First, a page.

At the southernmost point of the Georgia-Florida water dispute is Florida’s Apalachicola Bay, where there’s not enough fresh water coming downriver to keep the estuary healthy.
“It’s almost like a slow death,” says Apalachicola river keeper Georgia Ackerman. “It’s very difficult to watch.”
She says the water has declined so much that the needs of this local ecosystem are not being met. “So it’s kind of like we were taught in kindergarten. We need to share, and we need to share fairly.”
Ackerman navigates an aluminum motorboat into the delta where the Apalachicola River and its tributaries empty into the bay.
“This used to be a breeding ground, you know, for shrimp and fish and crabs,” says Shannon Hartsfield, president of the local seafood workers’ association. “It’s all changed up drastically.”
This is where the river meets the Gulf of Mexico and the tides mix salty seawater with the fresh river water flowing downstream. It’s the perfect brew for what has historically been the most famous harvest here — oysters.
“Apalachicola oyster is known for half-shell oysters,” Hartsfield says. “Everybody wants to eat them raw.”
But they’re hard to come by. Hartsfield comes from a family of oystermen and has watched the fishery decline in the last 20 years. After an extended drought, there was a total collapse in 2012. Hartsfield says it has yet to recover — going from more than 300 working oyster boats when he was a kid to about a dozen today.
“If we go through another drought that’s even close to the 2012 drought, that’s going to completely devastate and finish us off,” he says.
As we move upriver, the vegetation changes from salt marsh to more of a wooded riverbank with towering cypress trees.
My tour guides point out what has already been lost, including millions of tupelo trees, and the freshwater marsh grasses that have been choked out by salt water creeping farther inshore.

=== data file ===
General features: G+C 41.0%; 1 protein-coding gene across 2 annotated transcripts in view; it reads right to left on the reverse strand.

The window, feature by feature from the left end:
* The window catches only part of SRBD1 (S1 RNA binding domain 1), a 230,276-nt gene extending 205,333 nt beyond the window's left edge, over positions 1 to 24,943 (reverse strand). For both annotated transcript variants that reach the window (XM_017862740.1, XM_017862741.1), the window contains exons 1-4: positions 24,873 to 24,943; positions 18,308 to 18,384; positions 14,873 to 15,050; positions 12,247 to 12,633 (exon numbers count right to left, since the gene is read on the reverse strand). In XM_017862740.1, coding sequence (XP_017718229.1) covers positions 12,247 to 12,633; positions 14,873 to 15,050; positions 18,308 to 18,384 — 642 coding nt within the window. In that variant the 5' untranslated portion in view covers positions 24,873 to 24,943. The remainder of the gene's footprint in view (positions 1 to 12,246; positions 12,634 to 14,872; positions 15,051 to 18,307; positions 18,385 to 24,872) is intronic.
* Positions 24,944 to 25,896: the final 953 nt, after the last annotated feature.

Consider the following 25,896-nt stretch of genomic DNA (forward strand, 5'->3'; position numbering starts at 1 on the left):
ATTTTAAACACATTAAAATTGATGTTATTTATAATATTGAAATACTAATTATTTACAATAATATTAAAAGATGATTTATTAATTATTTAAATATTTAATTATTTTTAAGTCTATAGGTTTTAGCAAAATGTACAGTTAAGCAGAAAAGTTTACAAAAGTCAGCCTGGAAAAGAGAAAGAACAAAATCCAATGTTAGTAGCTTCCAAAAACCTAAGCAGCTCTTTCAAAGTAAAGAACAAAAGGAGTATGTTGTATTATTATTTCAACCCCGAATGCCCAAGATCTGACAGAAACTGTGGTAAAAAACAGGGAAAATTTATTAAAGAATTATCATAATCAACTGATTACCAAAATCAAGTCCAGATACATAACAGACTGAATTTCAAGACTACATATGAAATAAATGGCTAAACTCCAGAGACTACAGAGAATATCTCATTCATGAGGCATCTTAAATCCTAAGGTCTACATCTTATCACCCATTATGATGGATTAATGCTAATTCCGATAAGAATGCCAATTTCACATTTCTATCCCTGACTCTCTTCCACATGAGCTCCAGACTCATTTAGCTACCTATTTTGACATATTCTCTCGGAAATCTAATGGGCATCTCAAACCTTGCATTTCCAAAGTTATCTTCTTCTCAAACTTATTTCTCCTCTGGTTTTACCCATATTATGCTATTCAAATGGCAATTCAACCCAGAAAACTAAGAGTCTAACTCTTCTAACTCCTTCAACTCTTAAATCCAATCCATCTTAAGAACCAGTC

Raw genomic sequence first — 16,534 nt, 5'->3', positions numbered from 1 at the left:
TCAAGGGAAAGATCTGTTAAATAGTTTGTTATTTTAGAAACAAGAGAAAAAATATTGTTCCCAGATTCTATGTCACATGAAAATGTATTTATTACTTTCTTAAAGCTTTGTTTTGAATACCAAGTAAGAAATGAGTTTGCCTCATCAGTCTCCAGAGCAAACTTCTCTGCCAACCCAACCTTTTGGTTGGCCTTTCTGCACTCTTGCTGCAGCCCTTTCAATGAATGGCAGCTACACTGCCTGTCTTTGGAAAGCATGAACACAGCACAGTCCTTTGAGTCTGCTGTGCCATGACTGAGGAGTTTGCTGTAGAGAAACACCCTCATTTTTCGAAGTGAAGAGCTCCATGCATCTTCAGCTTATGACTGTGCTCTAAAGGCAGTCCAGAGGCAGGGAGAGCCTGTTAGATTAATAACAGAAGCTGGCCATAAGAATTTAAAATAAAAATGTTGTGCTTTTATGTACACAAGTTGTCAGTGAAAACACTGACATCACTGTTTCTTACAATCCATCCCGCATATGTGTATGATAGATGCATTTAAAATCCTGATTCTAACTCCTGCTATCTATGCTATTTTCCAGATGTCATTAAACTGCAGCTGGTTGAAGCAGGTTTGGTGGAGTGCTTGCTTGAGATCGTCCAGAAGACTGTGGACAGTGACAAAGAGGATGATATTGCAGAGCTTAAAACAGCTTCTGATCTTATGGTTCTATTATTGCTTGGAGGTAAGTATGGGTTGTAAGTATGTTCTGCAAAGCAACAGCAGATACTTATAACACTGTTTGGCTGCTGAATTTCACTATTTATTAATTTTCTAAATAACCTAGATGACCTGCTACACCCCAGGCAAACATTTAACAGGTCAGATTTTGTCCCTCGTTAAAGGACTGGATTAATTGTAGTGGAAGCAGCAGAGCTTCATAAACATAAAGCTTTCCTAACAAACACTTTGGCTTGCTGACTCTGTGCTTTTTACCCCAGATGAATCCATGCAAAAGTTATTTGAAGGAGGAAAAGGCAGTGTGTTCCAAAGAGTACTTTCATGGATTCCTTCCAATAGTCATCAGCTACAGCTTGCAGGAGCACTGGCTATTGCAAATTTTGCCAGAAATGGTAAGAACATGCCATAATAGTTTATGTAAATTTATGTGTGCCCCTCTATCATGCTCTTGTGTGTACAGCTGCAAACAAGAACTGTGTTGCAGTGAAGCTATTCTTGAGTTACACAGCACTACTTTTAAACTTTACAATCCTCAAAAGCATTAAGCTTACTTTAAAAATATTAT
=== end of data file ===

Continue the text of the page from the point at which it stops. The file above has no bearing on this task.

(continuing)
UNESCO has recognized the region as a critical biosphere reserve.
“Without the Supreme Court giving relief to Florida from Georgia’s domination of the water, we will see this ecosystem go away,” says river keeper emeritus Dan Tonsmeire.
He has watched as attempts at a congressional remedy and tristate negotiations all failed to get more water downstream, leaving the question now to the Supreme Court.
Apalachicola is old Florida — no high-rise condos or big-box stores. Shops and restaurants downtown draw tourists alongside what’s left of a working waterfront.
But once bustling seafood-processing plants are closed up and for sale. One of the few still in operation is 13 Mile Seafood, where workers in early December are hosing down the stainless steel shrimp-sorting table.
“It’s kinda slow here now, so we’re doing our maintenance,” says Joseph “Smokey” Parrish, who has worked here for 37 years, overseeing the wholesale shrimp operation.
Parrish is also a Franklin County commissioner who has been embroiled in the water war since he was first elected in 2006.
“I’ve lived it my whole life,” he says. “And I represent the people in Franklin County and all these jobs that we’re losing.”
Parrish says nearly 5,000 jobs are at stake if the fisheries here collapse.
“That’s nothing for metro Atlanta. So in comparison, it may not mean much,” he says. But what’s at stake is “our history and our heritage and our way of life.”
These issues are going to become more critical with climate change, says Robin Kundis Craig, the James I. Farr presidential endowed chair of law at the University of Utah.
She specializes in water law and says compacts have worked in the West where water is scarce. But she says there’s a different dynamic here.
“Climate change is introducing the East to bigger and worse droughts, but also bigger and worse floods,” Craig says. Figuring out how to share water given that extreme variability may be even more difficult than simply coping with a shortage.
“Ecosystems need water too,” she says, “and there’s no real precedent for how to fit that into these equitable apportionment decisions.”
Copyright 2020 NPR. To see more, visit https://www.npr.org.